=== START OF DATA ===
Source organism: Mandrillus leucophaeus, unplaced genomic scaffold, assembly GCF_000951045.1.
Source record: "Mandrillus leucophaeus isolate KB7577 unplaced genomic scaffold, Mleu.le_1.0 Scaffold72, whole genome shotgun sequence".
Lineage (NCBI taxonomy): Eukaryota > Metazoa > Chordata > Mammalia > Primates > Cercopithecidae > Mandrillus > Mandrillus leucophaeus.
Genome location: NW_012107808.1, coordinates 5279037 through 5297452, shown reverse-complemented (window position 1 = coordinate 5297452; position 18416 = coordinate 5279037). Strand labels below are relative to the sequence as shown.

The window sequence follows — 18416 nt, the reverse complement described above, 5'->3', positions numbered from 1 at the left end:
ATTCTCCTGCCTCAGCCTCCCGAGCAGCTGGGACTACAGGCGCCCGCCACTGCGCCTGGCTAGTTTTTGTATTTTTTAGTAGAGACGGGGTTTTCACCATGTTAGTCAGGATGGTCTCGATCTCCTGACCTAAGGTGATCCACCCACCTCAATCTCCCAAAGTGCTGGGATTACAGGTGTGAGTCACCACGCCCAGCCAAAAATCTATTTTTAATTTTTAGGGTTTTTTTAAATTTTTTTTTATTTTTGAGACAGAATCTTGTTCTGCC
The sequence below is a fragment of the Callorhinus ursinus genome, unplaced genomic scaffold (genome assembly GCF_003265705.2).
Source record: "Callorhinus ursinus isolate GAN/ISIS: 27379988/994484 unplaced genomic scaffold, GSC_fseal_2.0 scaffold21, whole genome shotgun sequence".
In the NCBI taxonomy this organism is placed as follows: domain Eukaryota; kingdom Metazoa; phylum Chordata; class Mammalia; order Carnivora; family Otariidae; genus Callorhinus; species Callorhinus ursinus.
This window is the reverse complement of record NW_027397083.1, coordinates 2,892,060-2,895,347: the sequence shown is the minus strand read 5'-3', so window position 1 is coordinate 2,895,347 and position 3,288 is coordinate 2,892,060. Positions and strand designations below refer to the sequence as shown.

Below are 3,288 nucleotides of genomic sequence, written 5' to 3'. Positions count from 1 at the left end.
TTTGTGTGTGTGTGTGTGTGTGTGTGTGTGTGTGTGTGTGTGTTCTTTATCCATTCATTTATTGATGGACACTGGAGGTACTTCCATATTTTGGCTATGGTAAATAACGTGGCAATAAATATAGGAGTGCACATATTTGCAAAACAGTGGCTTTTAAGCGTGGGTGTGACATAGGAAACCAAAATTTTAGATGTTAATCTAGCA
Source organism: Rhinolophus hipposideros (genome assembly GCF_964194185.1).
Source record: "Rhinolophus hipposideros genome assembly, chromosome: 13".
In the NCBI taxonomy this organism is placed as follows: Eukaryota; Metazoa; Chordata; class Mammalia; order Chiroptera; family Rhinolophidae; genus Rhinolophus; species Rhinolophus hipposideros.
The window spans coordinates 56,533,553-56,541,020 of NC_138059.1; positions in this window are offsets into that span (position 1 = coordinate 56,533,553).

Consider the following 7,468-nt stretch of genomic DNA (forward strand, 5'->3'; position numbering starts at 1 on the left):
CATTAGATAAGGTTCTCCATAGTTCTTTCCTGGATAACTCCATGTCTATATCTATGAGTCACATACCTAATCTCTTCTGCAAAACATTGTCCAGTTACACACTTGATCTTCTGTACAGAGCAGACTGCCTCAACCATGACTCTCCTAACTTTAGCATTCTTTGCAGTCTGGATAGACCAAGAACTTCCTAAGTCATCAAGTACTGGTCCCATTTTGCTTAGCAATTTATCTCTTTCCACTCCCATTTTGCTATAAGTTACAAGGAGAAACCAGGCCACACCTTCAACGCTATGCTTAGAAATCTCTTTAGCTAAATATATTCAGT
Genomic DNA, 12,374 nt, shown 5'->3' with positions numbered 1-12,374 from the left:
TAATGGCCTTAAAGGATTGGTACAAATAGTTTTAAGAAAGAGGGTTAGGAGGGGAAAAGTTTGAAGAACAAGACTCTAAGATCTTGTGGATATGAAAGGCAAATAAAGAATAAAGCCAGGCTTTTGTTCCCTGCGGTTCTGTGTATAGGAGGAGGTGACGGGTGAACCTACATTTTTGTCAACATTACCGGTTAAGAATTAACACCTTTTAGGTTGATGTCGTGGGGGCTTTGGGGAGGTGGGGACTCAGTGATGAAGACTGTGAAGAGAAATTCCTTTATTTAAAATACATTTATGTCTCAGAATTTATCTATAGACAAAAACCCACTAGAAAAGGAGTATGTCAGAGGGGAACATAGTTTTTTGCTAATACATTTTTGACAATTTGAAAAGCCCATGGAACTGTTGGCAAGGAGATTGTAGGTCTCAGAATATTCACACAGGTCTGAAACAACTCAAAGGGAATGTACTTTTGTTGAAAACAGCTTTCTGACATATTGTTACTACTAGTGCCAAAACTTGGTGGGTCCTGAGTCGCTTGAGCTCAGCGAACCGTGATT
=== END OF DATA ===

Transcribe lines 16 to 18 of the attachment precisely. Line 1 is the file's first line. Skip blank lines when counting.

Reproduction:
The window spans coordinates 56,533,553-56,541,020 of NC_138059.1; positions in this window are offsets into that span (position 1 = coordinate 56,533,553).

Consider the following 7,468-nt stretch of genomic DNA (forward strand, 5'->3'; position numbering starts at 1 on the left):
CATTAGATAAGGTTCTCCATAGTTCTTTCCTGGATAACTCCATGTCTATATCTATGAGTCACATACCTAATCTCTTCTGCAAAACATTGTCCAGTTACACACTTGATCTTCTGTACAGAGCAGACTGCCTCAACCATGACTCTCCTAACTTTAGCATTCTTTGCAGTCTGGATAGACCAAGAACTTCCTAAGTCATCAAGTACTGGTCCCATTTTGCTTAGCAATTTATCTCTTTCCACTCCCATTTTGCTATAAGTTACAAGGAGAAACCAGGCCACACCTTCAACGCTATGCTTAGAAATCTCTTTAGCTAAATATATTCAGT